The closest and most important friend that Jane meets at Lowood is Helen Burns. Helen is introduced in the story with a cough and first found by Jane reading, Rasselas. The book is by the eighteenth-century British author, Samuel Johnson. It is a tragic romantic drama, which endeavors to teach about the value of self-denial. Helen is intent at considering how her life might be improved in the afterlife. She accepts, without protesting, the interminable and cruel punishment that Miss Scatchard imposes on her, and thus establishes another type of role model for Jane. Helen even proposes that Jane should forgive Aunt Reed even though she agrees that Jane has mistreated. At that time, however, this suggestion was impossible for Jane to consider. However, in later years, she remembers Helen’s advice and attempts an unsuccessful reconciliation before her aunt dies. In Helen’s view of life, every form of punishment and cruel treatment she receives is justified because it points out her faults and gives her the chance to improve. From the position of Eastern religions, like Buddhism or Hinduism, which influenced the thinking of many nineteenth-century English and American authors, Helen is burning her karma very fast. Her father refuses to allow her to come home even after she is sick and that there is a known epidemic at the school. The only reason given is that her mother has died and her father remarried. Such situations give us a verification of the low status of females during that period. Even though Helen wasn’t fully an orphan, she was treated like one by her father because her mother had died. Ironically when Brocklehurst accuses Jane of being an evil person, one of his allegations is that she is a “Hindooist.” Although Jane is drawn close to Helen in her short life and after she dies of tuberculosis, it is hard for her to fully accept Helen’s philosophy. However, Helen’s powerful influence over Jane is evident when readers infer, fifteen years after her death, that she has placed a stone at her fiend’s previously unmarked gravesite, with the word, “Resurgum,” on it, which means, in Latin, I will rise again.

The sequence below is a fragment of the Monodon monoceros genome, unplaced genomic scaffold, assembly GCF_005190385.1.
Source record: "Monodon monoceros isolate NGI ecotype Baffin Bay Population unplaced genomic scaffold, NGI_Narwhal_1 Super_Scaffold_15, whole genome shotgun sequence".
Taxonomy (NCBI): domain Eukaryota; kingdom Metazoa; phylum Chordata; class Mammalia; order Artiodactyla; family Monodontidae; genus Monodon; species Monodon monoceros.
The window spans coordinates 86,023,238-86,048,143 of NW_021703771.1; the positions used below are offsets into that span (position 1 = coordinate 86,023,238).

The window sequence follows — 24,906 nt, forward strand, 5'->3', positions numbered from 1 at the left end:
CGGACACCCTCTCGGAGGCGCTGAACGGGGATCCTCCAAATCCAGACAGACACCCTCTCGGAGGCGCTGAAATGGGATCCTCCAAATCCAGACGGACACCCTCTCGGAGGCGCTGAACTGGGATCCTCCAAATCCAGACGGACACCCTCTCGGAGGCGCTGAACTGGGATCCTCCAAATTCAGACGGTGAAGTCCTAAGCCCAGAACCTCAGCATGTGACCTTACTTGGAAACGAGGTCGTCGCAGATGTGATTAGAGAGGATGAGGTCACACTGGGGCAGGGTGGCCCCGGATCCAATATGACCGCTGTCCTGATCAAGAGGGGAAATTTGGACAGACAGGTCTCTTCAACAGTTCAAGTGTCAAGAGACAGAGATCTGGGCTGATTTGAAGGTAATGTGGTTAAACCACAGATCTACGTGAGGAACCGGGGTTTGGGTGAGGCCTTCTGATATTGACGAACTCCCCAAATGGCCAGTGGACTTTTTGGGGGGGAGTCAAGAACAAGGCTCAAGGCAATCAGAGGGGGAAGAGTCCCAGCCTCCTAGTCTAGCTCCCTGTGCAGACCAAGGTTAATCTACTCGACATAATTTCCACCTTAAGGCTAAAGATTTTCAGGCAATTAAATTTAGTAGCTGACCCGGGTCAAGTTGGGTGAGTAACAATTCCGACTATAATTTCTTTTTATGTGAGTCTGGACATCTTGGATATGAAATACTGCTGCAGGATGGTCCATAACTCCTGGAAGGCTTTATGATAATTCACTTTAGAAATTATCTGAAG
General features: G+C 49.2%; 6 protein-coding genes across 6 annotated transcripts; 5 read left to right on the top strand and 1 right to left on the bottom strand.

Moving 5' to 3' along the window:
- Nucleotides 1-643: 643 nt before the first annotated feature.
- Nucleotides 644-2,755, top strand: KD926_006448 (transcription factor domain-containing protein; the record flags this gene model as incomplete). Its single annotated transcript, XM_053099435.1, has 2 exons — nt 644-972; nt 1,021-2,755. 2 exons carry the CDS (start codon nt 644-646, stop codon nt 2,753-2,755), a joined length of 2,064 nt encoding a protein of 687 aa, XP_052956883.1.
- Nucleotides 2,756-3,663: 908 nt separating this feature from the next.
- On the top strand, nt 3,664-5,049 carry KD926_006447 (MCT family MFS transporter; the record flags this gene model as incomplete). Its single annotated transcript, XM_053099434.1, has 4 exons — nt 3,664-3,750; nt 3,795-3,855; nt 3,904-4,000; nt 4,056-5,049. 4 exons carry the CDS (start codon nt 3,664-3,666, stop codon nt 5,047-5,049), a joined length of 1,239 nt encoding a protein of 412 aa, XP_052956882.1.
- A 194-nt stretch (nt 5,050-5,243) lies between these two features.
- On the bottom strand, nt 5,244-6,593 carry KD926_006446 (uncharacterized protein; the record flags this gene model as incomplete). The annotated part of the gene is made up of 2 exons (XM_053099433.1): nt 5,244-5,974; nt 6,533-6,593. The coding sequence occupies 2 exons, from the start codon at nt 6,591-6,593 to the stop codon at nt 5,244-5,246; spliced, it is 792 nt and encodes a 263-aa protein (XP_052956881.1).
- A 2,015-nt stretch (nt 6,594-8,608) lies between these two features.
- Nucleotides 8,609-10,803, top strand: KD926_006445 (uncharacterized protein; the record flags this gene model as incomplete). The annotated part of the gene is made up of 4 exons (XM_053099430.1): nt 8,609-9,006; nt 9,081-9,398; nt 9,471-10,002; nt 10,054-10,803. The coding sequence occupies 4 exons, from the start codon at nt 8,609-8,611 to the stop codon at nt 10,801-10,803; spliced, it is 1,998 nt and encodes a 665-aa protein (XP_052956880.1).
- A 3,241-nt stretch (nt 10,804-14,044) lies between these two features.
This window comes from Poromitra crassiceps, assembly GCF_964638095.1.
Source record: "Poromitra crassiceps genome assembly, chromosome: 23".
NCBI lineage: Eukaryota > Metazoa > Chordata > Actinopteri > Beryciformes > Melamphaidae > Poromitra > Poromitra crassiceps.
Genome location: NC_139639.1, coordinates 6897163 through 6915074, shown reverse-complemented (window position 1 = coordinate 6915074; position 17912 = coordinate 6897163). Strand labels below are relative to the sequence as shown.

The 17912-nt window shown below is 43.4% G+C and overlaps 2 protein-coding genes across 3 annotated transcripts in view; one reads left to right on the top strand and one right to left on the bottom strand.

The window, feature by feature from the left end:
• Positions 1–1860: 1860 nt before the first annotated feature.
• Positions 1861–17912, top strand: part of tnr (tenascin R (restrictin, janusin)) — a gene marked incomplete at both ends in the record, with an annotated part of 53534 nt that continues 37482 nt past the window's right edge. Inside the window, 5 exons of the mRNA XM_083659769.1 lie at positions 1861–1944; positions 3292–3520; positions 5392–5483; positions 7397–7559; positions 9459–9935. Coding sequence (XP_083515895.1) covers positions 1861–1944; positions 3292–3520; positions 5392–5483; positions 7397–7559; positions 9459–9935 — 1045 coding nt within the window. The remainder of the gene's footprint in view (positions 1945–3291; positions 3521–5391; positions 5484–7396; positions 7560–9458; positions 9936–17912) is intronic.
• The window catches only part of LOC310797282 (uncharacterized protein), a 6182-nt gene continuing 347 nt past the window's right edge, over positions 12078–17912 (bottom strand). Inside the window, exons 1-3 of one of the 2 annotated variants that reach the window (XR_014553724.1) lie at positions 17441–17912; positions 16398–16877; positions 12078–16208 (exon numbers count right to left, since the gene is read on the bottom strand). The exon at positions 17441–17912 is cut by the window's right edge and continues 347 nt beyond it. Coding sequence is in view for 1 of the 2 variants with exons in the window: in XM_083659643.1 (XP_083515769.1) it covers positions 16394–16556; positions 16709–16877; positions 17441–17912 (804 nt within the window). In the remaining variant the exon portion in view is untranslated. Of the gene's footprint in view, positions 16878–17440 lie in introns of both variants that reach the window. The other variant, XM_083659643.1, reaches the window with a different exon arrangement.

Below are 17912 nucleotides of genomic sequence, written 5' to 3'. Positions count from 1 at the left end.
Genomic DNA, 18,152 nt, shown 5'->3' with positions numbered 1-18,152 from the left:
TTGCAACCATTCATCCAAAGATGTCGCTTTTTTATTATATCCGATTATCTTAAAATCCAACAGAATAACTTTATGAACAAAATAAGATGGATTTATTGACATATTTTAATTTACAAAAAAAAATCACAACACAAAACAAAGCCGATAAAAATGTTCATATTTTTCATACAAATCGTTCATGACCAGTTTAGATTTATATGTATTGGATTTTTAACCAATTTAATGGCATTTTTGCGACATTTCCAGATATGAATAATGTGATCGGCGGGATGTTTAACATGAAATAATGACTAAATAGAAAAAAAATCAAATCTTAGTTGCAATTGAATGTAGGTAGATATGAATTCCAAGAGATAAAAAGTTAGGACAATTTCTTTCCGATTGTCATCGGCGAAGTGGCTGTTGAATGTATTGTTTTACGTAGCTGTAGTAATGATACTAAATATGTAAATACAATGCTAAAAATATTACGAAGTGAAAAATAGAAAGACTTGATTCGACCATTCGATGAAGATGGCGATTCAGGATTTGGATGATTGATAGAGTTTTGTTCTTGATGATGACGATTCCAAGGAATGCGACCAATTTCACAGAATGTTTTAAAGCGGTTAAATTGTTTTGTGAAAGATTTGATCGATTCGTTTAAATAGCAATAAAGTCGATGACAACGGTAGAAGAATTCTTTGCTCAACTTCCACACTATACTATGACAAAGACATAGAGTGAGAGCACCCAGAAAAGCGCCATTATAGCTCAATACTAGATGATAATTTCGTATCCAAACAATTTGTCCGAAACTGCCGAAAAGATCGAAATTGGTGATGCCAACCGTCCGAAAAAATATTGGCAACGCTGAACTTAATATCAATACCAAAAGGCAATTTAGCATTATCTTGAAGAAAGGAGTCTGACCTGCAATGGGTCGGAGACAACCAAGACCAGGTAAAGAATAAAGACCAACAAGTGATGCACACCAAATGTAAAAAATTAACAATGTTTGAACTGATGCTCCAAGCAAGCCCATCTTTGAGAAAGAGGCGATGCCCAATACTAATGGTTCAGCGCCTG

At Lowood, Jane is fortunate to find that the school’s director, Miss Temple, becomes her advocate. The Director finds out the truth about the situation between Jane and Aunt Reed and informs the girls and teachers that Jane was mistreated at home, thus restoring her good reputation at the school. This revelation, along with her order to replace a breakfast of gruel that is too burnt to eat, with some nourishing food, puts her in direct opposition to Brocklehurst. With a name like Temple, she is the embodiment of the optimum female role model to Jane: She is educated, carries herself with dignity, fair, and exemplifies a woman who both preaches the Christian gospel and practices what she preaches. Jane learns much from Miss Temple about how to reach a sensible balance between standing for her principles and yielding to authority when it is necessary. Jane needs all of the academic, social, and situational skills to deal with the many challenges that she faces after she moves on from Lowood to the house that she lives at and becomes a governess for at Thornfield. That name is also an interesting and ironic because it suggests that it will be an environment where there will be many trials (the thorns). But where there are fields of thorns, there are also may be many roses. Perhaps, I will discuss Jane’s continuing education and some other intriguing name and character choices in a future column. In my opinion, the book Jane Eyre does not need another extensive critique, other than to say that it is a near picture perfect snapshot of nineteenth-century society at its best and worst. The writing is as fluid, and its plot as thought-provoking and relevant today as any book that was published in the nineteenth century.
Murray Ellison received a Master’s in Education at Temple University (1973), a Master’s of Arts in English Literature at VCU (2015), and a Doctorate in Education at Virginia Tech in 1987. He is married and has three adult employed daughters. He retired as the Virginia Director of Community Corrections for the Department of Correctional Education in 2009. He is the founder and chief editor of the literary blog, www.LitChatte.com. He is an editor for the “Correctional Education Magazine,” and editing a book of poetry, soon to be published written by Indian mystic, Shambhuvasanda. He also serves as a board member, volunteer tour guide, poetry judge, and all-around helper at the Edgar Allan Poe Museum in Richmond Virginia. He teaches literature classes at the Osher Program at the University of Richmond. You can write to Murray here or at email@example.com